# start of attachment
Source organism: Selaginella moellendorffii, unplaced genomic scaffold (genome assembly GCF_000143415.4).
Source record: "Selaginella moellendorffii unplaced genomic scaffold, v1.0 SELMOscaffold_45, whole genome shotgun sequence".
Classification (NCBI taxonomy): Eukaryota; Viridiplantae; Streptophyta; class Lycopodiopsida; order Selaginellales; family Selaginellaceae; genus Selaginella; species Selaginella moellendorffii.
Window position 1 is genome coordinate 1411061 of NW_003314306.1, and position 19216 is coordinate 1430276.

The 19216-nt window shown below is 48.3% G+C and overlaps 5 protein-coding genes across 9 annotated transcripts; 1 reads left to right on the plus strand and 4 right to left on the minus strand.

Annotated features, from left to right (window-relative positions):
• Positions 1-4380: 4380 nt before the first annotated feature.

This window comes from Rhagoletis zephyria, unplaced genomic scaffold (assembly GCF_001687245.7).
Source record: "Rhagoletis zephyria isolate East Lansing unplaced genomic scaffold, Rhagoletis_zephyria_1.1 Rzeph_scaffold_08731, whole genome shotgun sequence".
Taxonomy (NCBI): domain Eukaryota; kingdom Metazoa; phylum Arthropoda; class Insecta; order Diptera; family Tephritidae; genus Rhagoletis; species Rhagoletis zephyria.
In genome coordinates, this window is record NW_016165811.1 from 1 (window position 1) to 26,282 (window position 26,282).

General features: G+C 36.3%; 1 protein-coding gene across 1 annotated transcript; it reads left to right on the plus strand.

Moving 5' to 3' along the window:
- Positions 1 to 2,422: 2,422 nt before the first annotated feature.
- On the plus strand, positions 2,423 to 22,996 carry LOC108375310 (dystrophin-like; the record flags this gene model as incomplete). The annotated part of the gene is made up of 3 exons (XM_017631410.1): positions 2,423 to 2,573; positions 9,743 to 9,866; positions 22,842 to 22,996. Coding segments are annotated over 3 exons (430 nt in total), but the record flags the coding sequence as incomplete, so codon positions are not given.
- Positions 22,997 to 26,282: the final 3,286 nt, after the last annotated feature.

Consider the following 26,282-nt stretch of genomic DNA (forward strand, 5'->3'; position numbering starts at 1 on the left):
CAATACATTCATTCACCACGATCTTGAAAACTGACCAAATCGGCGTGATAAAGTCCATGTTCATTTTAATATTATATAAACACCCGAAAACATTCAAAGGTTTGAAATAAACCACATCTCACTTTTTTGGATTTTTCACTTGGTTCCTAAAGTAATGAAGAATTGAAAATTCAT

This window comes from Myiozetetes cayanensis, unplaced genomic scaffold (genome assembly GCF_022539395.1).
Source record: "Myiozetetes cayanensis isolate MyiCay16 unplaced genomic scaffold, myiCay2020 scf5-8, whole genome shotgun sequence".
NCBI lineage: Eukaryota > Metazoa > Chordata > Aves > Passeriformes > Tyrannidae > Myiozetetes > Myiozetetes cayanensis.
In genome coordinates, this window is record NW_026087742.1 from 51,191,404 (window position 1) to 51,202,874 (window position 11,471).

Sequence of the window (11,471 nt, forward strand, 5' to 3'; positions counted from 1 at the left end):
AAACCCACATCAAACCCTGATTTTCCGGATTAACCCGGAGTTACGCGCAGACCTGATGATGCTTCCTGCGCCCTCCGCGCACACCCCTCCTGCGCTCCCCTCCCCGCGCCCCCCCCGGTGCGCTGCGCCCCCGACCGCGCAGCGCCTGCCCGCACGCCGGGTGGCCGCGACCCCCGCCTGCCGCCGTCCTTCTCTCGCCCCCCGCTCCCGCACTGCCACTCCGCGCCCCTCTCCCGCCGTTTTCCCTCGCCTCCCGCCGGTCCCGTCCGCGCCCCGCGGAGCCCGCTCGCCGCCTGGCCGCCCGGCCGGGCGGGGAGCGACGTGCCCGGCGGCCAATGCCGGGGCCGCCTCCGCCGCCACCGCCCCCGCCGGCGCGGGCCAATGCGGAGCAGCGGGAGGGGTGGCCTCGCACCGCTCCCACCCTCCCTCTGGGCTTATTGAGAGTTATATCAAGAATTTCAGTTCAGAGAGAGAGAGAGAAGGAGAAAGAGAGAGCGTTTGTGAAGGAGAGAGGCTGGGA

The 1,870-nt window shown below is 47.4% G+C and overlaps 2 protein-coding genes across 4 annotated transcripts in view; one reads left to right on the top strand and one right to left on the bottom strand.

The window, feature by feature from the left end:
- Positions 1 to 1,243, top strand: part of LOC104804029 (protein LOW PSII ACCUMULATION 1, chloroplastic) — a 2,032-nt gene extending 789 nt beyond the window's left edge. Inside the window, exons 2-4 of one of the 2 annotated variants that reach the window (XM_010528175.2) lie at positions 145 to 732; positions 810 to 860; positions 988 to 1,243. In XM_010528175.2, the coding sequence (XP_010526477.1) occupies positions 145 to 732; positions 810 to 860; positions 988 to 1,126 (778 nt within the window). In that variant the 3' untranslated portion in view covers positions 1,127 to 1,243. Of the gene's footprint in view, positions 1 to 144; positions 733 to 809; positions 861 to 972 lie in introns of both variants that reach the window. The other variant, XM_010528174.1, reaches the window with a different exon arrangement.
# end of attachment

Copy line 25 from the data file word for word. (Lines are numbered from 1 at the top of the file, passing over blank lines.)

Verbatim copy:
The 1,870-nt window shown below is 47.4% G+C and overlaps 2 protein-coding genes across 4 annotated transcripts in view; one reads left to right on the top strand and one right to left on the bottom strand.